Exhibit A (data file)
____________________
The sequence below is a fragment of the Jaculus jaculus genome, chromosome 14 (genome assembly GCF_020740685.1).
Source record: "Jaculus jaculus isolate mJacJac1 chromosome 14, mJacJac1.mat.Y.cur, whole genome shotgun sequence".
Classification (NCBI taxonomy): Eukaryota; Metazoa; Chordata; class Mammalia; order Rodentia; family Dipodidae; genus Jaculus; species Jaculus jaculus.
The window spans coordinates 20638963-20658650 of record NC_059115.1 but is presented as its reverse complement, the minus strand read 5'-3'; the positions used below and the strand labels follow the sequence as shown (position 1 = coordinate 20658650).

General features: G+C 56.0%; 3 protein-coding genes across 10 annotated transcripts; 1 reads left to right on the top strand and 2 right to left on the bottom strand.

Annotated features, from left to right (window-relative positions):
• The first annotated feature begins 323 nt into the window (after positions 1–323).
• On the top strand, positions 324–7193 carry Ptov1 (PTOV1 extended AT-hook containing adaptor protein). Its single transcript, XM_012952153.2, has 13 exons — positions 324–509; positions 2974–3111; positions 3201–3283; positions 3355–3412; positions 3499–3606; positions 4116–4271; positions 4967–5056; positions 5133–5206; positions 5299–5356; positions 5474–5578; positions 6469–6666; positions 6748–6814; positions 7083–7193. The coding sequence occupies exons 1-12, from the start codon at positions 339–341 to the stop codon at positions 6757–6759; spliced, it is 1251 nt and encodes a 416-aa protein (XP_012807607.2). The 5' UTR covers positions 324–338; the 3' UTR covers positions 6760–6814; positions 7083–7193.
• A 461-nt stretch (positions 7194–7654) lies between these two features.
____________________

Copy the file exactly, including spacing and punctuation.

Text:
The sequence below is a fragment of the Jaculus jaculus genome, chromosome 14 (genome assembly GCF_020740685.1).
Source record: "Jaculus jaculus isolate mJacJac1 chromosome 14, mJacJac1.mat.Y.cur, whole genome shotgun sequence".
Classification (NCBI taxonomy): Eukaryota; Metazoa; Chordata; class Mammalia; order Rodentia; family Dipodidae; genus Jaculus; species Jaculus jaculus.
The window spans coordinates 20638963-20658650 of record NC_059115.1 but is presented as its reverse complement, the minus strand read 5'-3'; the positions used below and the strand labels follow the sequence as shown (position 1 = coordinate 20658650).

General features: G+C 56.0%; 3 protein-coding genes across 10 annotated transcripts; 1 reads left to right on the top strand and 2 right to left on the bottom strand.

Annotated features, from left to right (window-relative positions):
• The first annotated feature begins 323 nt into the window (after positions 1–323).
• On the top strand, positions 324–7193 carry Ptov1 (PTOV1 extended AT-hook containing adaptor protein). Its single transcript, XM_012952153.2, has 13 exons — positions 324–509; positions 2974–3111; positions 3201–3283; positions 3355–3412; positions 3499–3606; positions 4116–4271; positions 4967–5056; positions 5133–5206; positions 5299–5356; positions 5474–5578; positions 6469–6666; positions 6748–6814; positions 7083–7193. The coding sequence occupies exons 1-12, from the start codon at positions 339–341 to the stop codon at positions 6757–6759; spliced, it is 1251 nt and encodes a 416-aa protein (XP_012807607.2). The 5' UTR covers positions 324–338; the 3' UTR covers positions 6760–6814; positions 7083–7193.
• A 461-nt stretch (positions 7194–7654) lies between these two features.